Logic and mathematical thinking has always been part of my approach on the world, and the investment community have always been a jewel that I want to explore. Growing up in a foreign country with a middle class family, Graham had learnt to be confident of himself and to believe in his potential to achieve. His generosity and air of positivity are things that I look up to. I believe that his ideas on investing will not just apply to the financial field, but also the lives of everyone influenced by him.
After Montag reveals his hidden books to his wife and persuades her to read it along with him, it really impressed me about how much Montag has grown in his confidence in himself. His internal conflict is obvious and striking, a clash between everything he had known and the haunting shadows of books. Montag wants to find out more about the past, when books weren’t burnt, and he seeks the find out about what books trap between those dusty, yellow pages. Yet, he knew that if his supervisor found out, he would lose his job, and maybe his life. This conflict reaches its own climax as Montag witnesses an old woman who willingly embraced death with her books in flames when the firemen came. Montag is stunned and distressed, exclaiming to her wife: “There must be something in books, things we can’t imagine… this fire will last me the rest of my life.” (54-55) Driven by that, Montag decides to leave his job and start reading, to find answers of his life and beyond. Montag’s change was almost predictable right from the start of the book, in that it follows the hero’s journey closely. He seemingly lack of thoughts and decisiveness could be due to the completely absence of education and philosophy. This is also a warning to our present society. Books are already starting to step down to TV, “Reader’s Digest” and magazines that eliminate the need to understand works of classic. Clarisse says that kids her age “all say the same things and nobody says anything different from anyone else.” (33) which sadly reminds me faintly of the present school system. TALONS is a different matter all together, but I have seem how countless would keep their silence and vote their support to the first voice that breaks the silence. In a fact-based education, in some countries more than others, kids learn that a question have only one answer, much like the straight-forward world that Montag lives in. Montag demonstrates a high level of inclusiveness and acceptance for new ideas among his fellow citizens. Clarisse shared with him that: “You’re not like the others. The others would walk off and leave me talking. Or threaten me. No one has time any more for anyone else.” (25) Perhaps that is what ultimately resulted in his turnaround.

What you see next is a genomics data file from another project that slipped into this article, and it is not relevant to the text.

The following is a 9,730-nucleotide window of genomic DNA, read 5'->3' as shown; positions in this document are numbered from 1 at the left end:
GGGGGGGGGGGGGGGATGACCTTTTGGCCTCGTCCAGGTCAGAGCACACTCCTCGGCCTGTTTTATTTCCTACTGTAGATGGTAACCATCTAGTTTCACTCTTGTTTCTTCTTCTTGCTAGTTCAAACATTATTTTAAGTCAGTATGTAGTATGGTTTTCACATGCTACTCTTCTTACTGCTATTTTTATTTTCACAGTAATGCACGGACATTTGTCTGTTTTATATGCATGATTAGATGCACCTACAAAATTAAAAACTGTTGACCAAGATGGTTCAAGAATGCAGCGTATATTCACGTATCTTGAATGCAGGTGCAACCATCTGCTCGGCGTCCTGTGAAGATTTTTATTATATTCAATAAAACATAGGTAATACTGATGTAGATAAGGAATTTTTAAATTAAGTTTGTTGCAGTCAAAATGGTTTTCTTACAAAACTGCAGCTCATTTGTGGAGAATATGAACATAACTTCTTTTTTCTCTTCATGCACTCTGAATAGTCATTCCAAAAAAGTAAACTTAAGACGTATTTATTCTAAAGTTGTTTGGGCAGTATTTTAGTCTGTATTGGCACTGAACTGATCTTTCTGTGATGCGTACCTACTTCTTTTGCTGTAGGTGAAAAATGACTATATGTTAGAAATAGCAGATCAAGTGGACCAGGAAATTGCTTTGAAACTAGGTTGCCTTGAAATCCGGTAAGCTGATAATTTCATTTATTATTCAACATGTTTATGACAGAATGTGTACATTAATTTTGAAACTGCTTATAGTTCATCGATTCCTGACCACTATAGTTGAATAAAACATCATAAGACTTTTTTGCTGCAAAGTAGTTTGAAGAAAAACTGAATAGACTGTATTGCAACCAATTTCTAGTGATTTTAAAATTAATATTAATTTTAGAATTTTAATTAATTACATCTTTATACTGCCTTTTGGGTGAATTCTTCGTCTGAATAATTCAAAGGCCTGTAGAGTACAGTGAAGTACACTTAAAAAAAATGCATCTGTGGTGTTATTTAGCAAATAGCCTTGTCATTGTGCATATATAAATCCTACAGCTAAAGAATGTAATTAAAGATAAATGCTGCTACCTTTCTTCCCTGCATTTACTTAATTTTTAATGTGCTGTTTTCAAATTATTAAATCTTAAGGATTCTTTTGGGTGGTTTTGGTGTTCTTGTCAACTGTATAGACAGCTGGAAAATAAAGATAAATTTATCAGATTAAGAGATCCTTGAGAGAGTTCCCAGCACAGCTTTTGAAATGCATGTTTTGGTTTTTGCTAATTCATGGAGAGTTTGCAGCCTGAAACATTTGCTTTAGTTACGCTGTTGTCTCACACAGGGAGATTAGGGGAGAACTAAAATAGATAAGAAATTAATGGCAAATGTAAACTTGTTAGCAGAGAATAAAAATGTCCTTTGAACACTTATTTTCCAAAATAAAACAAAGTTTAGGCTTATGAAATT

We’ve arranged a civilization in which most crucial elements profoundly depend on science and technology. – Carl Sagan
In today’s world, technology has become an indispensable part of our lives, and for all the reasons, it improves our lives beyond what is previously imaginable. Our tech keeps evolving, and it is to the point now that we don’t need to
think about “how to use it” when we have an IPhone in our hands. The creator of Raspberry Pi, a mini single board computer and also the object of my studies, noticed how people
started to have less knowledge of programming languages. As a result, he made the Raspi, aimed towards teaching and inspiring an interest of computing in children, but is also commonly used by D-I-Yers because of its low cost and ease of access. As someone who has always loved the idea of learning a programming language, plus making stuff that improves my life, I think there couldn’t have been a better project to do than learning the dynamics of the Raspberry Pi and to make a cool “smart” project with it.